Clues and Couples: 1980s Detective Shows as Strike Sources

We often plumb the literary depths of influence here as we consider the ways in which Rowling/Galbraith draws upon a vast array of texts to weave together the adventures of our Denmark Street detectives. However, some of her influences are delightfully less cerebral, and, in The Ink Black Heart, a wonderful thread emerges, the influence of 1980s romantic detective shows. The 1980s, particularly the latter half of the decade, was a wonderful period for detectives on television.

Rowling has already indicated her knowledge of the world of TV detectives of the period by having Anna Phipps and her wife Kim Sullivan in Troubled Blood own cats named Cagney and Lacey after the titular police detectives from the early 19080s ( the female cats  much to the amusement of their owners, seem to prefer the company of men. Cagney, whose namesake is the cat that immediately takes up with Strike, was involved with a slew of men on the series, unlike wife and and mother Lacey).

In Ink Black Heart, there are some wonderful salutes to some of the great 1980s detective shows that, like this series, include some serious romantic tension alongside the mysteries under investigation. Join me after the jump to take a look at a few fun and fascinating homages to some delightful series, including one that is finally streaming for a whole new generation to love.

The 1980s was a decade of some great television, including so many detective shows that it’s a wonder there were any crimes that had not been thoroughly investigated in order for there to still be any Unsolved Mysteries. There were so many murders on some of these shows that one wonders why anyone still invited Jessica Fletcher to any event: someone was bound to be the victim of foul play if she was on the guest list.  Many of the detective shows were serious, like Miami Vice, while others, like Magnum, PI, featured some humorous elements, and others were even more whimsical, and often romantic. Sometimes these featured a mismatched man and woman who, over the course of working together as spies, detectives, or other investigators, find themselves falling in love. From Scarecrow and Mrs. King to Matt Houston, there were crimes to be unraveled and relationships to be forged. Like Cormoran Strike and Robin Ellacott, many of the investigators on these shows started out as complete strangers who, over the course of the series, become much more than just partners in crime (solving).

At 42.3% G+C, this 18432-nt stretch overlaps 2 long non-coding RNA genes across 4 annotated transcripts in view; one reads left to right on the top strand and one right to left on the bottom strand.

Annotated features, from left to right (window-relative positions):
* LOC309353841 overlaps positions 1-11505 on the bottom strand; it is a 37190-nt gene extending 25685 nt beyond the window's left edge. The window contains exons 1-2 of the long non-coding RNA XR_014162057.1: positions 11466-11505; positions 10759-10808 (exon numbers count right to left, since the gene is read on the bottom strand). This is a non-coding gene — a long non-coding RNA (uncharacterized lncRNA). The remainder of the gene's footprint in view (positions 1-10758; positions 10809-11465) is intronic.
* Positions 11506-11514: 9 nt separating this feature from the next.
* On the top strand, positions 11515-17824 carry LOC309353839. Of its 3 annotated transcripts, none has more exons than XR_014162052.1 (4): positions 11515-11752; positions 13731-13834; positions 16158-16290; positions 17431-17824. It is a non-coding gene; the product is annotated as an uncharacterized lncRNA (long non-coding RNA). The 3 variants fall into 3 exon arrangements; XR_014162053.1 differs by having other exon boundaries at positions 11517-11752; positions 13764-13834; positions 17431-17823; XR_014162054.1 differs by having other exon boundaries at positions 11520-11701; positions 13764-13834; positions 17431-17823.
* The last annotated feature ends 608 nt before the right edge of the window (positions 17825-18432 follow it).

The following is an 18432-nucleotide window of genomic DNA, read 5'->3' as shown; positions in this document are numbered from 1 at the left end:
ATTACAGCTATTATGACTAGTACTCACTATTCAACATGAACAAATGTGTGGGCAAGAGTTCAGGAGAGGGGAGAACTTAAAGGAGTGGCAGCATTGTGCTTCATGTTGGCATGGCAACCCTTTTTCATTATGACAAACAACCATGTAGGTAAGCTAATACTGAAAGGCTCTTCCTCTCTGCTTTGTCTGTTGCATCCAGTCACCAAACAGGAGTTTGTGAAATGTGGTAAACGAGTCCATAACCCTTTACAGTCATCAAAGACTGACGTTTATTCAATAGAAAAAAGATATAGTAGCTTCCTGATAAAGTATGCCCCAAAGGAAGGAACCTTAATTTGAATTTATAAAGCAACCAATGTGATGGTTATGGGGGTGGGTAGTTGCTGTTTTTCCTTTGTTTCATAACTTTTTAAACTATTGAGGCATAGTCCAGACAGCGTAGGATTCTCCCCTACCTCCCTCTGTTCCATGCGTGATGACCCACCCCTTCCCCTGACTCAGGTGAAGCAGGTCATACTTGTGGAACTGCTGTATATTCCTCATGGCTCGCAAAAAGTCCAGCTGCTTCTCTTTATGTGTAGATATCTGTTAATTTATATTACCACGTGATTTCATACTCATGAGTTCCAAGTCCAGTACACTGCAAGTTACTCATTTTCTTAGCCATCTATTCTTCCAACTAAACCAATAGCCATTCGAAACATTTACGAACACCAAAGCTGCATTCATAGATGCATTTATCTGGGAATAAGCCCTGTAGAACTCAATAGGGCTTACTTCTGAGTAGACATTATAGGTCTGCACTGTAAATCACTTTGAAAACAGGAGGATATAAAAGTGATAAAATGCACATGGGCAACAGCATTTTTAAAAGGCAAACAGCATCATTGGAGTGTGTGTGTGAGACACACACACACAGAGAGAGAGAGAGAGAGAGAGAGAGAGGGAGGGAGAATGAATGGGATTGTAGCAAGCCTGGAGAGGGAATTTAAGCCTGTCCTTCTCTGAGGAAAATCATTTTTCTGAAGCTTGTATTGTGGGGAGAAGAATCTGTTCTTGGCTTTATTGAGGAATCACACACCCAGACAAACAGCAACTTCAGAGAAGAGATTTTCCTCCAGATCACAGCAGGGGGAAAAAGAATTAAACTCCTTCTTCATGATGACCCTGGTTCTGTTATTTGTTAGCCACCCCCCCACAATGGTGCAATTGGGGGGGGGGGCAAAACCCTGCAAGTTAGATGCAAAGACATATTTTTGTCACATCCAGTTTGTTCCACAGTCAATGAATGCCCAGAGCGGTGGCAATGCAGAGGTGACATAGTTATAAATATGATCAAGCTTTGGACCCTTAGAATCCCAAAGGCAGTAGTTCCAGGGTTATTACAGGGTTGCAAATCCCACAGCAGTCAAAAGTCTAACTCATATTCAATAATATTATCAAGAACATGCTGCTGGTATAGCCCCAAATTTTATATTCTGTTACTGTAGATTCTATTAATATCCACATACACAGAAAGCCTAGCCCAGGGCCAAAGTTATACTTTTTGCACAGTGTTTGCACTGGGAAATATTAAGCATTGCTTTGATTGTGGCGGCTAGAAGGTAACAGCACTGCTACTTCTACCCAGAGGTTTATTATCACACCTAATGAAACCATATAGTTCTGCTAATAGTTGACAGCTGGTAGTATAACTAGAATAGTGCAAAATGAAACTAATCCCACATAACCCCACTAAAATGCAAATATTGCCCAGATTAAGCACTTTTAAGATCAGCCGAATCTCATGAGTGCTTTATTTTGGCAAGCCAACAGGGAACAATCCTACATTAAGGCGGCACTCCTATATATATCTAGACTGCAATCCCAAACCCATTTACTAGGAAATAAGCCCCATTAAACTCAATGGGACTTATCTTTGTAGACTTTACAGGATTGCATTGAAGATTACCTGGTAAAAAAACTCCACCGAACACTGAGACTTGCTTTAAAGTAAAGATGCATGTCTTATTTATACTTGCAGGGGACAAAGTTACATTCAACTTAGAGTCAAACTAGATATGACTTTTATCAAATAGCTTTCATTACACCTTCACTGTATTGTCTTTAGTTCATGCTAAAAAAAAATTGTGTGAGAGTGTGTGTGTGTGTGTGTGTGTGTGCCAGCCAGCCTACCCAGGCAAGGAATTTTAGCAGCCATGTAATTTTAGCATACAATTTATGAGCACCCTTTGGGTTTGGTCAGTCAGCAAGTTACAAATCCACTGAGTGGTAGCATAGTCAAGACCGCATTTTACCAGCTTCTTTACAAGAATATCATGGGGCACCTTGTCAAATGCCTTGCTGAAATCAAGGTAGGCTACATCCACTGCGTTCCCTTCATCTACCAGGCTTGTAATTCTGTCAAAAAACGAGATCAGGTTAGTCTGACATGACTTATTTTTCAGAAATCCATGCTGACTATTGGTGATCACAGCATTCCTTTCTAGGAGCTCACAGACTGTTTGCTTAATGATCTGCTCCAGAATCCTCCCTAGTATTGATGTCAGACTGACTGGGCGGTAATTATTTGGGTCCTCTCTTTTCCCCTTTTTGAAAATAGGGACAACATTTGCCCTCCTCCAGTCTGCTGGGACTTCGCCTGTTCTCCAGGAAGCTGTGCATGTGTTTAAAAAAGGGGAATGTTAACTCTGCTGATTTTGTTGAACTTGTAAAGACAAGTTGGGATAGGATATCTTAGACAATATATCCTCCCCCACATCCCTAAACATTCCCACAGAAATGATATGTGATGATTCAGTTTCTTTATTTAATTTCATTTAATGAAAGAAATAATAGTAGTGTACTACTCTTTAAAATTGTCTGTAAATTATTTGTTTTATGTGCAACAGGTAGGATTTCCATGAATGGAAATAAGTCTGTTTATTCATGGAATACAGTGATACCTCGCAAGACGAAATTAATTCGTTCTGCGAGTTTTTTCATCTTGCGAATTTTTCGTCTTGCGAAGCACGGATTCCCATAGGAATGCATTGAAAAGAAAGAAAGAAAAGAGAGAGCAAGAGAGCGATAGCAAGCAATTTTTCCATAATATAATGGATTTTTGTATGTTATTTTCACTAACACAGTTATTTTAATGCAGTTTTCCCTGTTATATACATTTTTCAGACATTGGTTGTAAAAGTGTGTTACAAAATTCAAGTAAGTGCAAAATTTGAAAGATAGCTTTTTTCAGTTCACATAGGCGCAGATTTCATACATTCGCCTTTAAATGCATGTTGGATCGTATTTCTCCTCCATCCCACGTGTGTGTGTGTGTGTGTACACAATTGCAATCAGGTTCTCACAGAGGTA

While Rowling has already offered some wonderful hat-tips to 1980s American television in the Strike series, there are a few particularly fun references in our latest installment:

Hart to Hart